This summer marked my 20th high school reunion. I’m having a difficult time wrapping my head around it. I still don’t know what I want to be when I grow up. I know I’m supposed to have a plan, to have that all figured out by now. But I don’t. In the immortal words of Phoebe Buffay from Friends, “I don’t even have a pla.”
Due to the vigilant efforts of my former classmates, there was a reunion held in our high school town a few weeks ago. I was away at the time and couldn’t attend, but thought I would share my jumble of thoughts and movie-related connections about the big event here.
It seems surreal that it’s been twenty years since that memorable day in June of 1992 when we marched, all fresh-faced and wide-eyed, between rows of plastic chairs on the gym floor towards our future. We were the graduating class of 1992 – all 262 of us – united in our triumph, anticipation and pride as the mighty Panther loomed over us [to “Friday Night Lights” fans, eat your hearts out – we were the Panthers first!] 65% of us were headed for post-secondary greatness at universities, colleges, and vocational schools, the highest percentage of students in a single graduating class to achieve that feat in our school’s history at that point in time. In our three years we contributed to a highly celebrated musical, provincial championship athletic teams, and internationally acclaimed Model United Nations Conferences. There were scholarships and awards, speeches and presentations, accolades and distinctions. We put condoms in the washrooms (for those not from Nova Scotia, this was a big deal in a fairly rural community in 1992)! Was there anything we couldn’t do?
We were lucky – our high school gave us so many opportunities to explore who we were. From tinkering with souped-up Corvettes in the parking lot to running the student body, there were a million things to do at Park View – whether you did them or not was entirely up to you. And love it or hate it, Park View painted our collective perspective with fire engine orange and excrement brown.
Unfortunately, I think there’s a trend in our culture where we tend to focus more on accomplishments rather than our interests, experiences, and funny little quirks – you know, the stuff that makes us who we are. Instead of the high school cliques of Jocks, Brains, Criminals, Princesses, and Kooks ala “The Breakfast Club”, we now inadvertently belong to the “married with children” club or the “successful entrepreneur” club (I would belong to the “slightly adrift and uncertain” club). Unless movies have lied to me (“the horror…”), I get the impression reunions seem to focus primarily on establishing where everyone stands in terms of the Big Three: marriage, kids, career. We should have at least one of those by now, right?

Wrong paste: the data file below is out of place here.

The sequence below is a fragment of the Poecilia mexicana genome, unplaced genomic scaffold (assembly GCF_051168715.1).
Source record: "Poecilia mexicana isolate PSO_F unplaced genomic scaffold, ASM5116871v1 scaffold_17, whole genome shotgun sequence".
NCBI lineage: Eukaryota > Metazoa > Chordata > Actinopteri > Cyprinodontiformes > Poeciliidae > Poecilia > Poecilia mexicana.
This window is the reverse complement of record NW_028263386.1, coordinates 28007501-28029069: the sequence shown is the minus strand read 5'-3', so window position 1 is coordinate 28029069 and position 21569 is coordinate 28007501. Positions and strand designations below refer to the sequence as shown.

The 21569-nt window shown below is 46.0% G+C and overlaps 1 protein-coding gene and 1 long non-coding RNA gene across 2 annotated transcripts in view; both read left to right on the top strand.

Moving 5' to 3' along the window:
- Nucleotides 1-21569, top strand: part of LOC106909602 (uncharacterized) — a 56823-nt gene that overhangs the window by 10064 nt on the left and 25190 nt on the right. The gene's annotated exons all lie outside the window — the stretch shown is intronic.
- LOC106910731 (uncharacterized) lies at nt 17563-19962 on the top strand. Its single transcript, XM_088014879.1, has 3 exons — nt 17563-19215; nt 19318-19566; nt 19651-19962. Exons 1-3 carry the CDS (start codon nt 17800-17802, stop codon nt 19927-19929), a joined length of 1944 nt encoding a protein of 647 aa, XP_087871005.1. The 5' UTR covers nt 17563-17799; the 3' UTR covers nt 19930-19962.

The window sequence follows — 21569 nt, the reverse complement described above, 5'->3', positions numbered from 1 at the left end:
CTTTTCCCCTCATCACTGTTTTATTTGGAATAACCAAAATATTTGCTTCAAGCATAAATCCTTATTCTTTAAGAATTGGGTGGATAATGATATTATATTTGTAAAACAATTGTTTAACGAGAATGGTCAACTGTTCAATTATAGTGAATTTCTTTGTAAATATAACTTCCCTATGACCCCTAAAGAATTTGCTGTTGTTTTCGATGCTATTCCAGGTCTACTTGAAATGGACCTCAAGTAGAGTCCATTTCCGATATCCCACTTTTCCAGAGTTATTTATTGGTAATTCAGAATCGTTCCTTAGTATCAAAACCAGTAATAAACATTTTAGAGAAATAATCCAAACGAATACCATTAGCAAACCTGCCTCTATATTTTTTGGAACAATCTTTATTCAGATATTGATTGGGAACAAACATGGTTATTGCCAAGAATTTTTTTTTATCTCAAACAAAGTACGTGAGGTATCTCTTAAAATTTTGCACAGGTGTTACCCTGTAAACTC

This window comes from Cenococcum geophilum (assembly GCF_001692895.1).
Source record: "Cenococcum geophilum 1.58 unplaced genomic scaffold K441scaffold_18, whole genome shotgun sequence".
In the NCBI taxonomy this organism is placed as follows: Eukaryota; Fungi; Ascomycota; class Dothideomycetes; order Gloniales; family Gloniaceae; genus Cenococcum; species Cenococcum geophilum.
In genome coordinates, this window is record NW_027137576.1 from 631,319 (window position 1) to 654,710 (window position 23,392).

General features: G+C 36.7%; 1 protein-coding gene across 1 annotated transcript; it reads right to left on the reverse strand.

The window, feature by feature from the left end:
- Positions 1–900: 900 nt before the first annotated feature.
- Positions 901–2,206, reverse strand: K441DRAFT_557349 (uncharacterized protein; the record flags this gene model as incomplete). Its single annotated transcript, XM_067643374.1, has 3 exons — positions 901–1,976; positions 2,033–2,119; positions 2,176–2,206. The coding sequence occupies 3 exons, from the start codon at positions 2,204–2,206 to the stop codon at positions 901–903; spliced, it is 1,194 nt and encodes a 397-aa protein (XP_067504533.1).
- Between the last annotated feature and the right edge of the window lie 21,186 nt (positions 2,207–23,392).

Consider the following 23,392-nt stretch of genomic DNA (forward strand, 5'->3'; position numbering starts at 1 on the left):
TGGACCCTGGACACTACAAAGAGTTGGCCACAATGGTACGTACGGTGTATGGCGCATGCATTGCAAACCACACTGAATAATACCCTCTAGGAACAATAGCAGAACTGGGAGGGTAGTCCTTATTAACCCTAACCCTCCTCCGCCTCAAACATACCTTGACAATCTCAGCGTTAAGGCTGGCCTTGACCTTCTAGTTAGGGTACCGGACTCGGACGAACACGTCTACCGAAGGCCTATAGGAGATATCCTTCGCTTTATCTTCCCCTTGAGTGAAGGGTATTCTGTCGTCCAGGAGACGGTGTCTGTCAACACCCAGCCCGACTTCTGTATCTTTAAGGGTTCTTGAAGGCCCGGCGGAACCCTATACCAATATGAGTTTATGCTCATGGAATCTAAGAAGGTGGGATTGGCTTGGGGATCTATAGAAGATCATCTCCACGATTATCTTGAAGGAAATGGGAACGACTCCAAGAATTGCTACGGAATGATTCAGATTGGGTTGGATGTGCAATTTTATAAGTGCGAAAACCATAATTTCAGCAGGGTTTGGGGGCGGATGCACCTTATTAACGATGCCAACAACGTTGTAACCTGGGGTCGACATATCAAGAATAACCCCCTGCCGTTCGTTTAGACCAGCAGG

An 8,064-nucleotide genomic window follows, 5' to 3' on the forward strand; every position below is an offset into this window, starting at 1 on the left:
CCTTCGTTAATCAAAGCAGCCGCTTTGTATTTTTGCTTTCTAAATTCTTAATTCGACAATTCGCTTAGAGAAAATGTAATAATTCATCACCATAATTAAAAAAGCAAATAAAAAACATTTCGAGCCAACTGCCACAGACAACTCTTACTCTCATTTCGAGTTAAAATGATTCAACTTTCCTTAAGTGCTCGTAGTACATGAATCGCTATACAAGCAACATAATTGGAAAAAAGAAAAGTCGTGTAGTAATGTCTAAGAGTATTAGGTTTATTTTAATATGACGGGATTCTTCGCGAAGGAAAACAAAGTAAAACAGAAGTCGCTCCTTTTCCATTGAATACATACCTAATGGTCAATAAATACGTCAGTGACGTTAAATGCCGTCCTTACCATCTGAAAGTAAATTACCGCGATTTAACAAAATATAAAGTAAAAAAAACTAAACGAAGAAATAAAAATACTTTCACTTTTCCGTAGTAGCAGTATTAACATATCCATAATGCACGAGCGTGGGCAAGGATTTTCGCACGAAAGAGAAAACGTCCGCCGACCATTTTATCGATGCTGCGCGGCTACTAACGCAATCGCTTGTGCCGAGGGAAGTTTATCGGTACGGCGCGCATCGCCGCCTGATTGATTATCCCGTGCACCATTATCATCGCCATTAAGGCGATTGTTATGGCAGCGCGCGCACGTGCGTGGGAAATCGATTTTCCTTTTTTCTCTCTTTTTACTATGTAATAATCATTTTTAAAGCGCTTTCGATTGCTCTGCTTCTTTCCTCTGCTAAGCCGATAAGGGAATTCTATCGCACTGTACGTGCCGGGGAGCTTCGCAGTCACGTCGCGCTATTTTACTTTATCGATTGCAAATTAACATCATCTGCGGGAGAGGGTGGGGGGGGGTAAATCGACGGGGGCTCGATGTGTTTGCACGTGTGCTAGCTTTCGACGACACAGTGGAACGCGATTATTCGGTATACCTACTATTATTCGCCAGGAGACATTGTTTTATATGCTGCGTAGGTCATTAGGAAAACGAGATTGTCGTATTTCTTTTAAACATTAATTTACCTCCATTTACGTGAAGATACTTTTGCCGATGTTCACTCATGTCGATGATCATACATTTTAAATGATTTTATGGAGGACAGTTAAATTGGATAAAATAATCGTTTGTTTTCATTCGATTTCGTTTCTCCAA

But I don’t think our alma mater spit out a bunch of androids that long hot evening in June. High school, such as it was, helped mould us as individuals. Individuals who were only just beginning to realize who we were and what our place in the world might be. So here’s a radical idea for how to approach a reunion. When coming together after so much time, distance, and life experience, and after asking what someone does for a living or how many children they have, maybe invite them to discuss recent travels, or good books they’ve read lately, or their volunteer work or how they like their eggs. I’m a scrambled girl myself, in case you were wondering.
To close, here’s some notable wisdom from a wide range of high school reunion flicks:
Romy and Michele’s High School Reunion
Best friends Romy and Michele are so desperate to impress the cool kids from high school at their 10-year reunion that they concoct the wild success story that they invented Post-its. Take-away message: don’t worry about impressing people – it turns out everyone’s screwed-up.
Grosse Pointe Blank
In the midst of an existential crisis, hitman Martin Blank (Cusack) takes a job in his home town during the weekend of his 10-year reunion providing a chance to both reconcile with the one who got away (Driver) and end his killing ways. Take-away message: you can go home again – just make sure you’re armed.
Peggy Sue Got Married
Restless wife and mother Peggy Sue becomes 18 again after fainting at her 25th high school reunion and gets to explore the age-old adage: “If I knew then what I know now…” Take away message: we’re just as clueless the second time around.
Uncertain about the direction his life has taken, Willie Conway (Timothy Hutton) returns home for his reunion and connects with his high school buddies who still live in the small town where they all grew up. Take away message: wishing for what was will never help you appreciate what is.
Virgins no more, the boys meet up again to catch up after over a decade apart and try to recapture some of what they’ve lost – awkwardness and sexual misadventures ensue. Take away message: some things never change.